President Elbegdorj’s term ends next year, and with term limits he will be seeking a new job. He has held several high profile positions within international bodies, including as Chair of the global Community of Democracies. He remains relatively young at 53, and no doubt has a future ahead as a global statesman, perhaps taking a high position with the UN or another global agency. At the close of his talk he joined the many young students in the audience, and urged them to sign on to his Twitter and Facebook accounts.  He then stayed for an hour at the reception taking selfies and questions from the crowd of students around him. It showed the importance of connection, while driving his security entourage crazy.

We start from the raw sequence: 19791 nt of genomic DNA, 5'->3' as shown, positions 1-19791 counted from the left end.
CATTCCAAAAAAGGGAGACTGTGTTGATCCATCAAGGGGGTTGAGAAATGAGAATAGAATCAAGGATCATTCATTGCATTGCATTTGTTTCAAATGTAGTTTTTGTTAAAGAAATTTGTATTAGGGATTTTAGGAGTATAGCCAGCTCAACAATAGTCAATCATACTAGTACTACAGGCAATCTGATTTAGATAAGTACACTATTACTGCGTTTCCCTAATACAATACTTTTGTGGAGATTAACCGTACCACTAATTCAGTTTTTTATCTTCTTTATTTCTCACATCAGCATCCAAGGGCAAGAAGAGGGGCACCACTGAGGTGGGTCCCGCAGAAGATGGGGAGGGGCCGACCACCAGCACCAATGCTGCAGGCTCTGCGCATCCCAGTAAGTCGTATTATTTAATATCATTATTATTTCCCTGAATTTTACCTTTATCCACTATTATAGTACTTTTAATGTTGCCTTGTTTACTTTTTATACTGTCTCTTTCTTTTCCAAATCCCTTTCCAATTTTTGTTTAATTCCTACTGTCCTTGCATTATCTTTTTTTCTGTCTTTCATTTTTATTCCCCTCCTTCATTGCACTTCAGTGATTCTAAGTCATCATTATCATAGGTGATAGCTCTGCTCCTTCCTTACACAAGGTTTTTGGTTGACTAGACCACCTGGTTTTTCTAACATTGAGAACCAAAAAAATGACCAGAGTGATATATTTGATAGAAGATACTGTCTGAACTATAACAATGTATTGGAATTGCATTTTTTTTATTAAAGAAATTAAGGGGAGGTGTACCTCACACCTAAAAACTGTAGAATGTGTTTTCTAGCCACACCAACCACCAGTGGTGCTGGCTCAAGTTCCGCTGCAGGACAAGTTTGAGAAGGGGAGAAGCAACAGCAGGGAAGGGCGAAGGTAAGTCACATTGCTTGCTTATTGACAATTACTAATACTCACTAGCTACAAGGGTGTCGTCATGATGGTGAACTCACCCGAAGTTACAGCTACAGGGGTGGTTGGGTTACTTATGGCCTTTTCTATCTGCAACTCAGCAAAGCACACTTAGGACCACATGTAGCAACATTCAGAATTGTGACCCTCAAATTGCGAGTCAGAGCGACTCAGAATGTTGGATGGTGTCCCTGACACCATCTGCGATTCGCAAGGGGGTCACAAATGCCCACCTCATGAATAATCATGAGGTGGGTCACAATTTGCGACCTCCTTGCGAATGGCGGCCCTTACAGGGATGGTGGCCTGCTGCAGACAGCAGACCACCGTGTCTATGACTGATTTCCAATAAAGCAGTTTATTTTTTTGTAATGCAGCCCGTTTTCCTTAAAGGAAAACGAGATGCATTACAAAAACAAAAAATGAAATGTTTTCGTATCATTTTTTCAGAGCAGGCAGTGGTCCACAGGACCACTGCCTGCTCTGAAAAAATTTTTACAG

Royal Roads has a number of ties to Mongolia. For the past 3 years RRU BCom graduates have served as business consultants with small Mongolian businesses that are suppliers to the massive Rio Tinto copper mine in Mongolia. This partnership was highlighted by Rio Tinto in its annual sustainability report:    This past summer RRU BBA student Brayden Pelham had an internship with the first Mongolian private equity firm, Schulze Global, where he investigated sustainable business opportunities including a battery recycling facility. RRU and the ACMS are exploring new opportunities to develop internships, and future study and educational tours are imagined. In his speech President Elbegdorj called on students and faculty to develop case studies on Mongolia’s experience, to serve as a model for the world. I am prepared to take up his suggestion, and would invite anyone else in the RRU community who wants to explore ways we can use Mongolia as a learning and teaching laboratory to contact me.  I am at and you can learn more about the ACMS at